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Nefar

RPG Design Elements (Brain Storm)

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Hi all, Currently I am in the process of developing the design document for my game(more importantly my rpg system). I came to realize that many people re-invent the wheel to many times or come up with something somebody else all ready thought of. I have decided to start a database that has common items all rpg designers can draw from. I am planning to comb an electronic dictionary word by word and catogorizing every word I find into an rpg element category. For example the word agility can fall into the following categories, Ability, Trait, Skill. Another example the word douse can fall into the following category spell. And yet another example the word slime can fall into the following categories race, creature. Before I begin this long and exhaustive journey, I would like to have all the top category tree elements fleshed out. My Question to all of you is, what rpg categories can you think of or remember from past pc/tabletop rpg games? Examples of what I have so far are Category--------Item List Description-----Name, Gender, etc. Attributes------Strength, Charisma, etc. Race------------Elf, Goblin, etc. Government------Enclave, Kingdom, etc. Profession------Theif, Wizard, etc. Alignment-------Good, Evil, etc. Persona---------Behavior, Beliefs, etc. Traits----------Inherited Modifiers, Small Frame, Gifted etc. Perks-----------Gained Modifiers, Drinker, Kamikazee etc. Skills----------Active Actions, Evade, Jump etc. Talents---------Passive Actions, Artist, Cobbler etc. Spells----------Typhoon, Bolt etc. Equipment-------Sword, Dagger, Potions, etc. Creatures-------Slime, Dragon etc. Your time and help is greatly appreciated. [edited by - Nefar on April 28, 2003 2:54:54 PM] [edited by - Nefar on April 28, 2003 2:57:48 PM]

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Oh, nifty. Its about time we got list of this stuff. Though be prepared for people like me to use it as a list of what-not-to-do.

So, anyways, heres an exerpt stuff from Dogma2001 ( http://www.gamasutra.com/features/20010129/adams_01.htm )
# # # # # # # #
4. There shall be no knights, elves, dwarves or dragons. Nor shall there be any wizards, wenches, bards, bartenders, golems, giants, clerics, necromancers, thieves, gods, angels, demons, sorceresses, undead bodies or body parts (mummified or decaying), Nazis, Russians, spies, mercenaries, space marines, stormtroopers, star pilots, humanoid robots, evil geniuses, mad scientists, or carnivorous aliens. And no freakin'' vampires.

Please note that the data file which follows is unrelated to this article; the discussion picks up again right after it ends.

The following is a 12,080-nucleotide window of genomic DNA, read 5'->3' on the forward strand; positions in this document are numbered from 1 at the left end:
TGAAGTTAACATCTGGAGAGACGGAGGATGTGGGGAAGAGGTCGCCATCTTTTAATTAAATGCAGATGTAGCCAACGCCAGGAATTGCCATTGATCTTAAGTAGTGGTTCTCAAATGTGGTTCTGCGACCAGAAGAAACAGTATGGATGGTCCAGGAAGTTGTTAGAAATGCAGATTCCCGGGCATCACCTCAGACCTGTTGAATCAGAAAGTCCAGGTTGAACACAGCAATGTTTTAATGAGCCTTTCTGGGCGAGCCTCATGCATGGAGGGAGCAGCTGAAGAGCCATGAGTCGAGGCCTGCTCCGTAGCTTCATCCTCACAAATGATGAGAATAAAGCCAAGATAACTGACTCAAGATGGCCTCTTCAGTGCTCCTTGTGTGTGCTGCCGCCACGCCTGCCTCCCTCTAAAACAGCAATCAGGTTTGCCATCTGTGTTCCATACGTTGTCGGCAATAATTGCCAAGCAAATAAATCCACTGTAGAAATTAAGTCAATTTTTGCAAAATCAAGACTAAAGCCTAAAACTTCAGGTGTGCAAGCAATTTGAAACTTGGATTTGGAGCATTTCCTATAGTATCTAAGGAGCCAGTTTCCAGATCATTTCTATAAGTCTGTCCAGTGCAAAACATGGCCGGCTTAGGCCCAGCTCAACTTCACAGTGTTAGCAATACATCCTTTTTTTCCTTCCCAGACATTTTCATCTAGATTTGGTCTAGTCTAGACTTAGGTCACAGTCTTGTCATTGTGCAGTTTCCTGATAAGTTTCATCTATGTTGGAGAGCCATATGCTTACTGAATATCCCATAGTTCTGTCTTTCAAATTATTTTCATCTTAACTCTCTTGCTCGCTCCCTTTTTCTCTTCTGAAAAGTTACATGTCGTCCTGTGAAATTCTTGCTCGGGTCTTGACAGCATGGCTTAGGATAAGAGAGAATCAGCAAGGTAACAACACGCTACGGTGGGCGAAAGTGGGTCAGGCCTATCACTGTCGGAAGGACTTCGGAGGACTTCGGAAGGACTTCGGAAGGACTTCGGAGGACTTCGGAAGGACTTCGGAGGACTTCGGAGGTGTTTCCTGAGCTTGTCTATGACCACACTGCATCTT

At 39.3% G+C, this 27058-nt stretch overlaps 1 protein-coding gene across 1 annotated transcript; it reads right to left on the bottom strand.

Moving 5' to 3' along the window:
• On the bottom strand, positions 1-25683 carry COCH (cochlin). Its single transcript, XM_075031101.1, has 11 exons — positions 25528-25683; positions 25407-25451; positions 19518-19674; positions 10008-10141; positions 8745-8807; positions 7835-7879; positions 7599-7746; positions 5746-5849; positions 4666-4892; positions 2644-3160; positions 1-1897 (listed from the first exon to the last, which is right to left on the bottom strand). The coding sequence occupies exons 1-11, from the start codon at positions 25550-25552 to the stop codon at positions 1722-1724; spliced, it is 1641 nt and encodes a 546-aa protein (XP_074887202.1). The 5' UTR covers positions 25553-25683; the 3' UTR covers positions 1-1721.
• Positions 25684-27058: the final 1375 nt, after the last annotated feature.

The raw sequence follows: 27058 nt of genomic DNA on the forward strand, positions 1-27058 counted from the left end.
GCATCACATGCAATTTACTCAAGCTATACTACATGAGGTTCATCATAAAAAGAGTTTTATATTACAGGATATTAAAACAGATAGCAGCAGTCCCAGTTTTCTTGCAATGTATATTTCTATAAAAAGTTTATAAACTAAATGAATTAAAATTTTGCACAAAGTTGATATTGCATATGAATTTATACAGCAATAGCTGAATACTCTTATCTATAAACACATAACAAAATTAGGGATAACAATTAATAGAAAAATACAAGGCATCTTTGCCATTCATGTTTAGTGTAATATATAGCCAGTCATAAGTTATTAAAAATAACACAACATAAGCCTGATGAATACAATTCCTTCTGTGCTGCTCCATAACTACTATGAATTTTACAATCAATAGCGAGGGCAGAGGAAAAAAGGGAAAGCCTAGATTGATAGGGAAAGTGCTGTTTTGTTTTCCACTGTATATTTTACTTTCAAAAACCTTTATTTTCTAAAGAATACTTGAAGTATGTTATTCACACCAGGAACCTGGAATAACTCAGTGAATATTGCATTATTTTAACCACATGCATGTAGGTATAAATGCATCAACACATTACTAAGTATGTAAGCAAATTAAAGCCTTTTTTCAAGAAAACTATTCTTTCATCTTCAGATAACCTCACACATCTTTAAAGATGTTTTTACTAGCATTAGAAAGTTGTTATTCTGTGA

Justification: Self-evident. If you find that doing without all of the foregoing makes it impossible to build your game, you are not creative enough to call yourself a game designer. As proof, note that it does not exclude any of the following: queens, leprechauns, Masai warriors, ghosts, succubi, Huns, mandarins, wisewomen, grizzly bears, hamsters, sea monsters, vegetarian aliens, terrorists, firefighters, generals, gangsters, detectives, magicians, spirit mediums, shamans, whores, and lacrosse players. One of the games that made it to the finals of the first Independent Games Festival was about birds called blue-footed boobies, so forget you ever heard of George Lucas and J.R.R. Tolkien and get to work.
# # # # # # # #

That should give you a nice list.

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Well, I disagree with Inmate2993. I think that the more conventional classes and characters can be a vital island of familiarity in an otherwise new and innovative system.

I remember having a terrible time with the Ogre Battle games. Learning all those new stats and battle dynamics, being concerned with morale and compatibility between my units, and waging a stylized war while mastering these unfamiliar systems was almost too much for me to handle. If I had been forced to learn the inherent traits of Masai warriors and detectives while doing all that, I''d have put that game away and left it there.

So don''t shy away from things just because they''re new. I think it''s inconsistent to keep gameplay mechanics while vilifying old writing elements, and I think it''s reckless to try to change absolutely everything about a genre with one game. I advise you to take what you like and create what you need. But all of this is off-topic.